Three years ago, I submited my paper to a journal. On their website there was an impact factor. After submitting my work, I discovered that the stated impact factor is not official and the journal does not exist on the PubMed database. So, I decided to withdraw my article from the journal. The journal refused to release my work. Even though I have not signed on author rights and not payed the manuscript publication fees, the journal published the manuscript by force. As I could not change the situation and there were no corrections and I knew that we might fall to learn more I left the matter be.

After about three years of forced publication of my work illegally in that journal, the journal send me a request to pay their money after the forced publication.

Is that logical? Please, inform me of the solution for this trouble? Does the journal that stole my work have rights?

  • 1
    Out of curiosity, did they review the paper( or claim to have done so)?
    – Philip Roe
    Commented Jul 20, 2021 at 3:40
  • Please don’t write answers in comments. It bypasses our quality measures by not having voting (both up and down) available on comments, as well as having other problems detailed on meta. Comments are for clarifying and improving the question; please don’t use them for other purposes. Existing answers in comments and other extended discussion has been moved to chat.
    – cag51
    Commented Jul 20, 2021 at 17:45
  • What part of the world are you (and the journal) located in?
    – cag51
    Commented Jul 20, 2021 at 17:47
  • The Journal is Indian Journal
    – A. S.
    Commented Jul 22, 2021 at 6:36

4 Answers 4


It is just their "business model". I suggest that you ignore them. If they insist, then ask that the paper be retracted. Apparently you still hold copyright.

However, IANAL, and don't know what legal remedy they might have. If you can reconstruct the complete history of correspondence with them it would be useful.

  • +1, Just ignore them. No use to write emails asking for retraction. Your problem is only in that you cannot send it to another, better journal.
    – Kphysics
    Commented Jul 18, 2021 at 7:31
  • 3
    Can they just give the case over to a collections agency? Those are also prone to go to great lengths to try to bully money out of you, even if the debt has sketchy legal standing.
    – vsz
    Commented Jul 18, 2021 at 19:04
  • I don't know the law where you are, but they might try to do that. In the worst case you need to seek advice from a lawyer. But a collection agency needs to obey the laws. They can't just extort you.
    – Buffy
    Commented Jul 18, 2021 at 19:11
  • 3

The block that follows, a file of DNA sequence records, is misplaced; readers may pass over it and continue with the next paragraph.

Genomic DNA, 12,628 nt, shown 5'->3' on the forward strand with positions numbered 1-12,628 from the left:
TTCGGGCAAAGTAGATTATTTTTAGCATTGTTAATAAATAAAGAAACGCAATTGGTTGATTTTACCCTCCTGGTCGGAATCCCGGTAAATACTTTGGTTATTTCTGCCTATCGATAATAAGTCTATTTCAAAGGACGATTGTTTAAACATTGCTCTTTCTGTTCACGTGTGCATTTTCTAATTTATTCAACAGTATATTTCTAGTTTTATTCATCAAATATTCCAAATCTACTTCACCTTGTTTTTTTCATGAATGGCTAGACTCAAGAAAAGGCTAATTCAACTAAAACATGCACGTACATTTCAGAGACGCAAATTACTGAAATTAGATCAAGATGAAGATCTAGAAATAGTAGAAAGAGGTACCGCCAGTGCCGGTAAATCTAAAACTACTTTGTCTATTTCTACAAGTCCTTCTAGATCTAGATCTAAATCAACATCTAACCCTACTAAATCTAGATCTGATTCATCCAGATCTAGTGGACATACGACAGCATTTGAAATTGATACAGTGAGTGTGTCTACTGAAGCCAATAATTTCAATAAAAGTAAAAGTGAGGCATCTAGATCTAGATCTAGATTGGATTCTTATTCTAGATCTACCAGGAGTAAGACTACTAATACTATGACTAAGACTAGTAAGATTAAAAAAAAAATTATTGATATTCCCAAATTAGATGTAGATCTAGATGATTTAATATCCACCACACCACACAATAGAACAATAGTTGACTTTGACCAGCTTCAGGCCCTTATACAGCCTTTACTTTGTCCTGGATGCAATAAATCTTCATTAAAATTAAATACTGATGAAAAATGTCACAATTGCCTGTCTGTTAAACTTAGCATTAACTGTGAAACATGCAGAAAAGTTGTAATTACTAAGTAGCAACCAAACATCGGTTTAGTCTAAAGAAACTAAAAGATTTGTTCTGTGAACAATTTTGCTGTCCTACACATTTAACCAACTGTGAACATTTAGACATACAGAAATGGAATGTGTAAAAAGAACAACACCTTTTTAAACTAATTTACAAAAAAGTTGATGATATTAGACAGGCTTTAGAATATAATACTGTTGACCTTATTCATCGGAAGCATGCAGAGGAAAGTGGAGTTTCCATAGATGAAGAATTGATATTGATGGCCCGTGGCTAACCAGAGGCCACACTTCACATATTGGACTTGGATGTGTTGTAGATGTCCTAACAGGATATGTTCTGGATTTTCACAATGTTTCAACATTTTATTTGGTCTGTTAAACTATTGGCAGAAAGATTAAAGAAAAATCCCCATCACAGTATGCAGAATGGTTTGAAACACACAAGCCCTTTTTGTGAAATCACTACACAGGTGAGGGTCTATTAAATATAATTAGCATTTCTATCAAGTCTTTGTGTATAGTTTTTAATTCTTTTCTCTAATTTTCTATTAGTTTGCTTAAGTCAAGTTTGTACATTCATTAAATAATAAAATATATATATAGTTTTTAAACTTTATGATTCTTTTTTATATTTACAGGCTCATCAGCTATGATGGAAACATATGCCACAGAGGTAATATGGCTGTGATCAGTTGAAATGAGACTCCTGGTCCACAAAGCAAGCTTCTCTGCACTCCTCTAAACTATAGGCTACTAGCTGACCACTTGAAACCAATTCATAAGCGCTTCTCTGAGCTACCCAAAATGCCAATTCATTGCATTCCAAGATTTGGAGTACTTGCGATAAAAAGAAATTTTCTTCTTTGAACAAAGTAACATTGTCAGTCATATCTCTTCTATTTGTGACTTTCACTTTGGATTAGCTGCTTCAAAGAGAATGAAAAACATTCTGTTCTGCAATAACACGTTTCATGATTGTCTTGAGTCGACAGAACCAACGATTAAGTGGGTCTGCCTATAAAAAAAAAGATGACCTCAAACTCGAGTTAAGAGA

@Buffy: They certainly can extort you -- they wield the implied threat of destroying your credit rating. I have had this happen to me (but not in an academic context), and it cost me a lot of time and worry to sort it out.
    – TonyK
    Commented Jul 18, 2021 at 20:59
  • 1
    legal remedy probably includes suing them for unauthorized reproduction of a copyrighted work. Whether it's useful, I can't say. Commented Jul 20, 2021 at 13:57

You're dealing with a predatory journal. Rights and logic don't apply to predatory journals.

You refuse to pay and tell them to retract the article if they wish.

  • 12
    Rights and logic still absolutely apply to predatory journals. The journals will lie to you about rights, and justify it with faulty logic — but that makes it all the more important to be aware of what the rights and logic really are.
    – PLL
    Commented Jul 19, 2021 at 12:03
  • 1
    @PLL it's as if Allure has never heard of Bad People doing Bad Things, like threaten and lie.
    – RonJohn
    Commented Jul 19, 2021 at 20:38

I had a similar situation. I did not know it was a predatory journal.

As Allure wrote, refuse to pay even a penny and ask for a retraction.

Your only fault seems to be that you have submitted, as I did, without a thorough investigation of the journal.


Just what rights the journal has depends on the wording of the website and whatever terms you submitted your work under. A valid contract, at least in US law, requires meeting of the minds and exchange of consideration. If you agreed to terms as a result of a false belief (e.g. you believed that the journal has an impact factor that it does not in fact have, and/or you believed that the journal was in the PubMed database), that can be grounds for invalidating any contract between you, depending on how reasonable it was for you to have and rely on that belief. If that false belief was deliberately induced by the journal, that likely constitutes fraud. If the publication of your paper does not benefit you, that is another grounds for invalidating the contract, as that would mean lack of consideration.

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